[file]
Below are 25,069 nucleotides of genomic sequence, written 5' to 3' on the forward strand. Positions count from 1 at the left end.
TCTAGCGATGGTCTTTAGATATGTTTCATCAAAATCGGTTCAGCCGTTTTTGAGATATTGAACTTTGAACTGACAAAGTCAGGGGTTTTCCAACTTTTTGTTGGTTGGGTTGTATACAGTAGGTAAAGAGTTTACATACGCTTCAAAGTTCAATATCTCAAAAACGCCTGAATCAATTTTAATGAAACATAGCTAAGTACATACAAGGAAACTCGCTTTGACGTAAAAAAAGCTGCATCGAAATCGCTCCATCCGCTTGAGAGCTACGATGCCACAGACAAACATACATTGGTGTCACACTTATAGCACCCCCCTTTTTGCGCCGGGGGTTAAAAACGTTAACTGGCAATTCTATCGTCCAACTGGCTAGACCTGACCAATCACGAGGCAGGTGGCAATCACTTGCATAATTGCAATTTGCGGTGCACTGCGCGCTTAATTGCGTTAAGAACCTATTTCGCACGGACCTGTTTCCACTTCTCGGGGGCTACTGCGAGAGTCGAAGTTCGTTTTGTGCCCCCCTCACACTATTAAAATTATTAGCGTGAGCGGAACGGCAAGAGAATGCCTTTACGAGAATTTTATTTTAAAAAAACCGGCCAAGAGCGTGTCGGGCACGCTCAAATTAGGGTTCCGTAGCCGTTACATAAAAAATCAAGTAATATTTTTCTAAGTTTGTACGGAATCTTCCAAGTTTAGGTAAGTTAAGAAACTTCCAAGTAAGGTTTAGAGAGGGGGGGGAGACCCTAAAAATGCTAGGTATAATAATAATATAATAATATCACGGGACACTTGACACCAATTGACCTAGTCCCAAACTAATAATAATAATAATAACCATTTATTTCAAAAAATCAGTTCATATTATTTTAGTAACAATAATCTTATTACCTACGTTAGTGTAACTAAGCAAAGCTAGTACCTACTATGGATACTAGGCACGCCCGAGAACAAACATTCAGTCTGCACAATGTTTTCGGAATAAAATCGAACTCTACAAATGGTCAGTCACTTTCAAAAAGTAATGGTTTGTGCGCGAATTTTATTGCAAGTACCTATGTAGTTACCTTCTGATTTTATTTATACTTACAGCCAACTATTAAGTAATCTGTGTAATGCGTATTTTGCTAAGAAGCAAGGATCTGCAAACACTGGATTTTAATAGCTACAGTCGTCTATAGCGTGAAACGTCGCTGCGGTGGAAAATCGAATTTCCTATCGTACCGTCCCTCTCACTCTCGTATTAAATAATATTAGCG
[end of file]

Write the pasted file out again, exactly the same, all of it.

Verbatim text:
Below are 25,069 nucleotides of genomic sequence, written 5' to 3' on the forward strand. Positions count from 1 at the left end.
TCTAGCGATGGTCTTTAGATATGTTTCATCAAAATCGGTTCAGCCGTTTTTGAGATATTGAACTTTGAACTGACAAAGTCAGGGGTTTTCCAACTTTTTGTTGGTTGGGTTGTATACAGTAGGTAAAGAGTTTACATACGCTTCAAAGTTCAATATCTCAAAAACGCCTGAATCAATTTTAATGAAACATAGCTAAGTACATACAAGGAAACTCGCTTTGACGTAAAAAAAGCTGCATCGAAATCGCTCCATCCGCTTGAGAGCTACGATGCCACAGACAAACATACATTGGTGTCACACTTATAGCACCCCCCTTTTTGCGCCGGGGGTTAAAAACGTTAACTGGCAATTCTATCGTCCAACTGGCTAGACCTGACCAATCACGAGGCAGGTGGCAATCACTTGCATAATTGCAATTTGCGGTGCACTGCGCGCTTAATTGCGTTAAGAACCTATTTCGCACGGACCTGTTTCCACTTCTCGGGGGCTACTGCGAGAGTCGAAGTTCGTTTTGTGCCCCCCTCACACTATTAAAATTATTAGCGTGAGCGGAACGGCAAGAGAATGCCTTTACGAGAATTTTATTTTAAAAAAACCGGCCAAGAGCGTGTCGGGCACGCTCAAATTAGGGTTCCGTAGCCGTTACATAAAAAATCAAGTAATATTTTTCTAAGTTTGTACGGAATCTTCCAAGTTTAGGTAAGTTAAGAAACTTCCAAGTAAGGTTTAGAGAGGGGGGGGAGACCCTAAAAATGCTAGGTATAATAATAATATAATAATATCACGGGACACTTGACACCAATTGACCTAGTCCCAAACTAATAATAATAATAATAACCATTTATTTCAAAAAATCAGTTCATATTATTTTAGTAACAATAATCTTATTACCTACGTTAGTGTAACTAAGCAAAGCTAGTACCTACTATGGATACTAGGCACGCCCGAGAACAAACATTCAGTCTGCACAATGTTTTCGGAATAAAATCGAACTCTACAAATGGTCAGTCACTTTCAAAAAGTAATGGTTTGTGCGCGAATTTTATTGCAAGTACCTATGTAGTTACCTTCTGATTTTATTTATACTTACAGCCAACTATTAAGTAATCTGTGTAATGCGTATTTTGCTAAGAAGCAAGGATCTGCAAACACTGGATTTTAATAGCTACAGTCGTCTATAGCGTGAAACGTCGCTGCGGTGGAAAATCGAATTTCCTATCGTACCGTCCCTCTCACTCTCGTATTAAATAATATTAGCG